But youtube could solve this problem — they could allow people to self rate and then crowdsource the authenticity of those ratings.

Right now, youtube has the most videos and as much as I'd love to use teachertube.com. However, copyright issues and issues such as these continue to plague them. Since they have been bought by Google, they have not shown the responsiveness to these issues.

I agree with edutopia's take with youtube… right now

You get What you Look For.

And therein lies the problem with youtube, doesn't it?

Speak out!
Speak out about your thoughts on youtube in education. Perhaps if enough edubloggers say something about it, they will begin to listen.

I think that often once edubloggers talk about something that they feel that they've covered it. This is not true! Effective companies are perusing technorati and google to see what people are saying right now!

So, edubloggers. What do you think we should do about youtube in education?

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6 thoughts on “Favorite Inspirational Youtube Clips and Youtube in Education

  1. You make a great point, however when you ask youtube to wake-up. Remember youtube is not designed for education. It is people expressing themselves in the free world. So even though you use it for education and you want to do more with it. That is not what it is here for.

  2. Anonymous-
    No, youtube isn’t designed for education, however, with a ratings system it could easily corner the market. Parents and educators most constant complaint about youtube is that it is all or nothing. If youtube wants to make itself more accessible and plug the hole for future competition, this is its Achilles heel.

  3. I can’t wait for the new Indiana Jones flick! I have often used the same Yoda quote with my students, and also “Always with you what cannot be done” in my best Yoda voice. I usually get some strange looks when I do that, maybe I should stick to showing it on Youtube.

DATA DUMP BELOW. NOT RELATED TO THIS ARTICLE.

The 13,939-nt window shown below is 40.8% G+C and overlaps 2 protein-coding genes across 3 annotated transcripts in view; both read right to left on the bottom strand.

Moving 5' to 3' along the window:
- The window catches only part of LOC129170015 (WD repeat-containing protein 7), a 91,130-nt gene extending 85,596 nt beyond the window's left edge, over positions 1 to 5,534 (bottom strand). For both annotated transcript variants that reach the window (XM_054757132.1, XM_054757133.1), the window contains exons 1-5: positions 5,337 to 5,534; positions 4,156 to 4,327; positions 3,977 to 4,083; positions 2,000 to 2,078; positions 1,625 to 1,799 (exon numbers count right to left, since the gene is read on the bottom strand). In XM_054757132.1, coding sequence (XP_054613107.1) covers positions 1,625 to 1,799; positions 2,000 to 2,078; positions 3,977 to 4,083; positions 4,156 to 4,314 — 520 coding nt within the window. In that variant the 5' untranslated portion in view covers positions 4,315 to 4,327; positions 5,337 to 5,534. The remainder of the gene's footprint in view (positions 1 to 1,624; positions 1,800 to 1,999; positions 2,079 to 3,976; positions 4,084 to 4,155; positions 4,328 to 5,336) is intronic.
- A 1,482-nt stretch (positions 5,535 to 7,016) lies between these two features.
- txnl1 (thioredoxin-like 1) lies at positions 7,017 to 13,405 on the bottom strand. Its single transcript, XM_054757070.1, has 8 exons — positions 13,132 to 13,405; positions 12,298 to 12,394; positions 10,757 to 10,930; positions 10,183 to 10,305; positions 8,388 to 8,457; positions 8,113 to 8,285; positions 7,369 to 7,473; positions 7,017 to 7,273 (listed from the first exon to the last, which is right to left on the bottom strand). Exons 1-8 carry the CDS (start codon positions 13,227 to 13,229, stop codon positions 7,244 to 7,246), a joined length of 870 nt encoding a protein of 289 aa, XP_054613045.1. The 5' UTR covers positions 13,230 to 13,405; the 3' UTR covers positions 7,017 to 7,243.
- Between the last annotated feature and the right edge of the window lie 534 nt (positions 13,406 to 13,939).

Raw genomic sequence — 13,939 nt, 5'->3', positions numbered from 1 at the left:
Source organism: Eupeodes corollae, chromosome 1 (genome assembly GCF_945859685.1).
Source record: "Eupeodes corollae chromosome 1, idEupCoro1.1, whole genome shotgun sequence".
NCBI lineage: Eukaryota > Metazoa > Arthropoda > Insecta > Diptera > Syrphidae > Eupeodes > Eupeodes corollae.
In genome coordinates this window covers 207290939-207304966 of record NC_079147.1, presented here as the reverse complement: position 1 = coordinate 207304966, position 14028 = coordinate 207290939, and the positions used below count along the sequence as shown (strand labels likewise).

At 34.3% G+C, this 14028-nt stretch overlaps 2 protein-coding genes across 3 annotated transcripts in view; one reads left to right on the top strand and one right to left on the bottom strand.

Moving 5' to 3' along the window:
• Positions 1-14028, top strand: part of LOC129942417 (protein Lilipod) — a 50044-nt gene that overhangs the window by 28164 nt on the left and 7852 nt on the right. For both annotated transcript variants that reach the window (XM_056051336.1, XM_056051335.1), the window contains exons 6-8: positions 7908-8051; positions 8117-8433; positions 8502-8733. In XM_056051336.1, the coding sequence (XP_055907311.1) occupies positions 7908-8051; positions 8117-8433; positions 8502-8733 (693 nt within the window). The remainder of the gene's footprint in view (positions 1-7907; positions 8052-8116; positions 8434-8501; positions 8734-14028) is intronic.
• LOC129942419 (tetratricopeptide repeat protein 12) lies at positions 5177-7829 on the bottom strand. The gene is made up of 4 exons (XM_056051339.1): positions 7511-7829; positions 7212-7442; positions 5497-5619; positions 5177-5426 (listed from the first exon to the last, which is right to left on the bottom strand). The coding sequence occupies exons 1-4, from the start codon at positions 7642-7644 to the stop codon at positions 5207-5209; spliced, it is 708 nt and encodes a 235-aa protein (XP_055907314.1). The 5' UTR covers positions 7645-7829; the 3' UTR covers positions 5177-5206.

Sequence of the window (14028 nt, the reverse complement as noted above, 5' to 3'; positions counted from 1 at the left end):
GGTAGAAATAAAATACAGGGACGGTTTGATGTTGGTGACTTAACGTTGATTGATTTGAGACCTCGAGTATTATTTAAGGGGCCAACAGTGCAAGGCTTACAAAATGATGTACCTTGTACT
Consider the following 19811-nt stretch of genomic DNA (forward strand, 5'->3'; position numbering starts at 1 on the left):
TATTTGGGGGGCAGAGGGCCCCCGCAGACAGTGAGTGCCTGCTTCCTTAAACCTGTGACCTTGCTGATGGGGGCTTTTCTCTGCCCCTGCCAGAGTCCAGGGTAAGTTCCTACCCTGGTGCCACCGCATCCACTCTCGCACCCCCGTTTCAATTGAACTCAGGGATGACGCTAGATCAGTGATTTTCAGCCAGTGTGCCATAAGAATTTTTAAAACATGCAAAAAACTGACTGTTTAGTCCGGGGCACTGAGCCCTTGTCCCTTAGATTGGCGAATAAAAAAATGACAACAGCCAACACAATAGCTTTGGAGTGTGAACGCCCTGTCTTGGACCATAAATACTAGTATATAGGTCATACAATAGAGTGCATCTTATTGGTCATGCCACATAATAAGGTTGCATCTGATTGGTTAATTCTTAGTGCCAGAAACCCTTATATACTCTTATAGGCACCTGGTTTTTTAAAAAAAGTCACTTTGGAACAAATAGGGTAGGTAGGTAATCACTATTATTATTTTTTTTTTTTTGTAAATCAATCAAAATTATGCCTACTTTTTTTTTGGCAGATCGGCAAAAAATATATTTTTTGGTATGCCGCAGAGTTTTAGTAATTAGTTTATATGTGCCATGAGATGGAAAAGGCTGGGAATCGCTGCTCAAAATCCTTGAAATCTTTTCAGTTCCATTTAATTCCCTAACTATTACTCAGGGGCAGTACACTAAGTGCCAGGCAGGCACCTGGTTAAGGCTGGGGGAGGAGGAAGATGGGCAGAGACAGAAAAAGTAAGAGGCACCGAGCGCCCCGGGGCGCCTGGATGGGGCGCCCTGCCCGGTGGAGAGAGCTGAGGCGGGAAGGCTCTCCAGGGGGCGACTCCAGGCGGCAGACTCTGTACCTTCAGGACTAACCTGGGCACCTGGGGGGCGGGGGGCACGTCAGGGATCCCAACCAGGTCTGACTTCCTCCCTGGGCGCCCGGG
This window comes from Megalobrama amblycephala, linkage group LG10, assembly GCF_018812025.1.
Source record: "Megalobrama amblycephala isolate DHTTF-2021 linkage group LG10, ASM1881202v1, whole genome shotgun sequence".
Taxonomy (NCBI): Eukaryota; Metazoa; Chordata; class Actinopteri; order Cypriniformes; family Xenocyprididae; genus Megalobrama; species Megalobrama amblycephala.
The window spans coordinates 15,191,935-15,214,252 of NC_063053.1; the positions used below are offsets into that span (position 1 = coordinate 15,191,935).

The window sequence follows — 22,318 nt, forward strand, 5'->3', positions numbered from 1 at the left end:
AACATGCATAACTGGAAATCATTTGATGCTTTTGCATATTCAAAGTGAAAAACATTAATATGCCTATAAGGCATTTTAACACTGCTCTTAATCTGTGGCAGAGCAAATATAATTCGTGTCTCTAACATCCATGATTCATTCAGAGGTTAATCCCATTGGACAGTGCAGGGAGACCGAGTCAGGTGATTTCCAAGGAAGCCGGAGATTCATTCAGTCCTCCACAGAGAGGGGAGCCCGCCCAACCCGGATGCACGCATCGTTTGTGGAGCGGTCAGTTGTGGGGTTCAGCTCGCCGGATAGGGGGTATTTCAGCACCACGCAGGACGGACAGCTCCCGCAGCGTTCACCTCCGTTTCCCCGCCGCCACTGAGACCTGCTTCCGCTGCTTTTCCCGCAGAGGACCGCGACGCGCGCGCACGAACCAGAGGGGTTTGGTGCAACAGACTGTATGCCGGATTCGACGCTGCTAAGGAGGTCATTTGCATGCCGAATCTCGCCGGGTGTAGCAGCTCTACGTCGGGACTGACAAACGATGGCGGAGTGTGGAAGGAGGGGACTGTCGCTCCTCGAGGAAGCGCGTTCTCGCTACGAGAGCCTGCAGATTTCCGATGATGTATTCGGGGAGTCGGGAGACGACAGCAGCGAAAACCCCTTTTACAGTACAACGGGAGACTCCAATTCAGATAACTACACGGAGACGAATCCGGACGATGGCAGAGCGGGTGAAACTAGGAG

I agree that you get what you look for on Youtube. My students do not have access to it, but I can bypass our firewall, which puts the responsibility squarely on my shoulders. A ratings system would be helpful, but even if one were implemented, I still would never show something to my students without watching it first by myself. Ratings and other filters can be useful tools, especially in a school with restrictive access policies, but they are not perfect. As always, the ultimate responsibility lies with the teacher.

  4. I was thrilled to read this and couldn’t agree more. I honestly believe if teachers only knew what was out there in youtubeland for their subject area they would be making much more noise.

    We have to start somewhere!

  5. I love using YouTube and have recommended it to other teachers. Regarding a rating system there are two things you should do.

    First, you should review any video you plan on using for a class. I almost always plan some form of assessment and to create this assessment I have to preview the video. Plus, you should preview videos for content anyway.

    Second, I embed videos I want to use on a wiki site I have created for my class. This should help keep students on tasks.

    I agree with everyone who says YouTube is not designed for education but there are many resources used in education that are not designed for education. It just takes some planning and good preparation to make these resources work.

  6. Following up with your comment on my blog (not sure if you subscribed to the comments)…

    Yes, customizable players are a relatively new feature. The feature enables users to display multiple videos from your favorites or playlists in a single player.

    http://www.google.com/support/youtube/bin/answer.py?hl=en&answer=95812

    You can also customize the look and feel of a single video- look for the “Customize” link above the embed code on any YouTube video page.